Archive for Normandy

THE PACIFIC

Posted in Television with tags , , , , , , , , , , , , , , , , , , , on May 17, 2010 by Jordan

Last night the ten part mini-series THE PACIFIC concluded on HBO and I must say it is without question one of the best portrayals of the Second World War I have ever seen.  The $200 million mini series was produced by Tom Hanks and Steven Spielberg and was in many ways the sequel to the 2001 mini-series Band of Brothers also produced by Hanks and Spielberg.

THE PACIFIC tracks the intertwined real-life journeys of three U.S. Marines across the Pacific Theater during World War II.  The miniseries follows these men and their fellow Marines from their first battle with the Japanese on Guadalcanal, through the rain forests of Cape Gloucester and the strongholds of Peleliu, across the bloody sands of Iwo Jima and through the horror of Okinawa, and finally to their triumphant but uneasy return home after V-J Day[1].

As a huge fan of Band of Brothers I was anticipating much of the same type of story when THE PACIFIC debuted in mid March.  After Part 2 I quickly realized that THE PACIFIC was quite different from Band of Brothers and I thoroughly questioned whether THE PACIFIC had delivered as well as its predecessor.  It was after probably the third or fourth episode that it dawned on me what the fundamental difference was between THE PACIFIC and Band of Brothers.  The first time I watched Band of Brothers I was overcome with feelings of pride, patriotism and even a desire to enlist in the armed forces.  Band of Brothers’ European setting has a feel of glory, adventure and heroism about it, which left me wishing I were in my twenties in the early 1940s so that I could do my part in the war effort.  THE PACIFIC on the other hand paints a very different picture from that of Band of Brothers.  Like Band of Brothers, THE PACIFIC does not shy away from the graphic nature of the Second World War.  However, those who fought in the Pacific theater battled a much different enemy in a much different environment.  The battles in the Pacific were fought on pieces of land most people had never heard of opposed to romantic and world-class cities like Paris and Rome.  There was a good quote in Part 10 of THE PACIFIC from an American cab driver to one of THE PACIFIC’s main characters Robert Leckie.  The cab driver, that was a veteran of the Normandy invasion waved Leckie’s cab fare upon his return home saying, “I may have jumped into Normandy but I had the assets of London and Paris, all you got was jungle rote and malaria.”  To me that was the primary difference between THE PACIFIC and Band of Brothers; Band of Brothers left me wishing I were part of the war where THE PACIFIC left me thankful I was not.

The portrayal of war in THE PACIFIC was so real, graphic and violent it left me mesmerized and forgetting to blink for what felt like entire episodes.  I cannot image myself sitting in water filled holes for weeks at a time and sharing my living space with decaying bodies. THE PACIFIC unquestionably shows the efforts and sacrifices of the ‘Greatest Generation’ in the purest of ways.  My generation will never know and never understand the contributions and sacrifices of those who participated in the Second World War.  However, watching THE PACIFIC is a good start to understanding how the Second Great War broke the minds and souls of so many young men.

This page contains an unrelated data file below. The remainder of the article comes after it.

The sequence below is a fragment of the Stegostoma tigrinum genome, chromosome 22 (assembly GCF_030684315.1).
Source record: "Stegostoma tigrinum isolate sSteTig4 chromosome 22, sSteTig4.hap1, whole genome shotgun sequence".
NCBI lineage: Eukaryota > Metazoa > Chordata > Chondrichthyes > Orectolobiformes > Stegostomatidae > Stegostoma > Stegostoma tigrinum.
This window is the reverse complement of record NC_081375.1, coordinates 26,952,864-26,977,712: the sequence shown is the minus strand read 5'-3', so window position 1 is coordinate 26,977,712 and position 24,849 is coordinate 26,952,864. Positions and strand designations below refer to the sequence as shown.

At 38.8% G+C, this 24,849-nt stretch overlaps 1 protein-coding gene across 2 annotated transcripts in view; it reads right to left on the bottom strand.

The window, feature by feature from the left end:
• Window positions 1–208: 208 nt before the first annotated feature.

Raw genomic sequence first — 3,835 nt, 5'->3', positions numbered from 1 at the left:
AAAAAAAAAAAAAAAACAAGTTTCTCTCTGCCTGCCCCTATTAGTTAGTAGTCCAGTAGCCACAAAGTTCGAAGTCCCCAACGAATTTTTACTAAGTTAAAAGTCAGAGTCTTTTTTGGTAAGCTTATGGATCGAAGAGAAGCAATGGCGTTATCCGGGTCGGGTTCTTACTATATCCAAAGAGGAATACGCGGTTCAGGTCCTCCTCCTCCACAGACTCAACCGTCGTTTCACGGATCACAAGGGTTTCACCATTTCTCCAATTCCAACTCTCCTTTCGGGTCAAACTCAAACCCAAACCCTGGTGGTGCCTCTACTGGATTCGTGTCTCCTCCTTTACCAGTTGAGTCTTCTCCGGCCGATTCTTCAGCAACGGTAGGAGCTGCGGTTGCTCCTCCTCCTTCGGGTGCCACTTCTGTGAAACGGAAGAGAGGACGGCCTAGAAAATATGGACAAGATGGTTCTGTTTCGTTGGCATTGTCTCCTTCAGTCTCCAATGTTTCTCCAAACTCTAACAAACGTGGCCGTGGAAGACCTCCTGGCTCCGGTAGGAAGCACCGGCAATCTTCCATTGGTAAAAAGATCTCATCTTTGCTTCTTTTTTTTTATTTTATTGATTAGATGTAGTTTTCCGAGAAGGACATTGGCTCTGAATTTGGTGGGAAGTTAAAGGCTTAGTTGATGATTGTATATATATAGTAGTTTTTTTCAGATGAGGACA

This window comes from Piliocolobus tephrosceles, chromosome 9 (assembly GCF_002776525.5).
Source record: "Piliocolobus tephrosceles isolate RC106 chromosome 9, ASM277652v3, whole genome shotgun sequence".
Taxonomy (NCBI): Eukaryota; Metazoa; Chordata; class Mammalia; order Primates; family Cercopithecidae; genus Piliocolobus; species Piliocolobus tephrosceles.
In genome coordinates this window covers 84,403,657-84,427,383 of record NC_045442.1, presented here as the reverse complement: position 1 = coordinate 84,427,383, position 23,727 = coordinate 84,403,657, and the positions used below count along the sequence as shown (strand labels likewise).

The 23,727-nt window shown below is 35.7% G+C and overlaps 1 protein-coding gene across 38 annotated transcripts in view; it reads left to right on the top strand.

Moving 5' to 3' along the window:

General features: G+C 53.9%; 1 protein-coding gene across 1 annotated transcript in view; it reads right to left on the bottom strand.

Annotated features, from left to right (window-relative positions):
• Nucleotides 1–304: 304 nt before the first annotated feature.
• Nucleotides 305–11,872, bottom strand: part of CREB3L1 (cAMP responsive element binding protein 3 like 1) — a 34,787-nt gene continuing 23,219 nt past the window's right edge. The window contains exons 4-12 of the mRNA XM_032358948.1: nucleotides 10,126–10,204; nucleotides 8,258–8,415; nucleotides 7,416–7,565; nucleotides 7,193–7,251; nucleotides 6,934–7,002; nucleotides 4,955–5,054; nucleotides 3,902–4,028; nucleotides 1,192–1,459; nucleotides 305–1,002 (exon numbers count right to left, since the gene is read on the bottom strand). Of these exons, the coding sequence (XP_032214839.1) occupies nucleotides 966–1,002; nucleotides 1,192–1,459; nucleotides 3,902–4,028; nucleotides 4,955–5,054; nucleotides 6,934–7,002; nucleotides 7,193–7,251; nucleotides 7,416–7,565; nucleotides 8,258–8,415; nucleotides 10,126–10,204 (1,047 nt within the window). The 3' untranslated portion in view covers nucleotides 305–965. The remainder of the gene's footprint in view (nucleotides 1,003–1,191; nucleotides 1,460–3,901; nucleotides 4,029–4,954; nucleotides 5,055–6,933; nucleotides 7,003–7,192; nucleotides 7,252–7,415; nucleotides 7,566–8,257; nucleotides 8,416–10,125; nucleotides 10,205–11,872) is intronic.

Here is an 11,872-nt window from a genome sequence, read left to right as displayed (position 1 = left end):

[1] HBO CANADA. THE PACIFIChttp://www.hbocanada.com/thepacific/about.php.  May 17, 2010.

 

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Lest We Forget

Posted in History, Politics with tags , , , , , , , , , , , , , , , , on April 10, 2010 by Jordan

April 9, 1917 is a date that will remain entrenched in Canadian history forever.  It is the date that many Canadians consider the birth of Canada as a nation.  It is the date that four Canadian Divisions went over the top and led the allied offensive at Vimy Ridge in the First World War.  It was a successful offensive that many military and war historians consider the turning point of the Great War.

I studied history in school, wrote an essay on Canada’s success at Vimy and taught a lesson to a grade eleven class on how the events at Vimy Ridge contributed to Canada’s distinction as a nation and independence from Britain.  However, it wasn’t until a colleague of mine came into my office yesterday and wished me a Happy Canada Day that I first remember the anniversary of Vimy Ridge and second, took time to remember the great sacrifices men younger than myself made some 93 years ago to help preserve the freedoms so many of us take for granted today.  It made me think and question why such influential Canadian moments are not celebrated and remembered throughout Canada more prominently.

While reading an article in the Globe and Mail last night I was pleased to find out that there was actually a rather extensive ceremony at the National War Memorial in Ottawa yesterday commemorating the Battle of Vimy Ridge. However, that same article mentioned that absence of John “Jack” Babcock, the last living veteran of the conflict, who died on February 18 at the age of 109.  With so many of our great veterans passing away, I feel their great efforts have become more and more distant from our present thoughts.  Consequently, it is becoming more and more important that we do not forget the freedoms we have bestowed upon us and we do not forget the men and women who gave up so much in both World Wars to ensure we had the opportunity to live the lives we do today.  Remember battles like Vimy, Passchendaele, the Somme, Dieppe and Normandy because it the existence of these battles that we remember on Remembrance Day.

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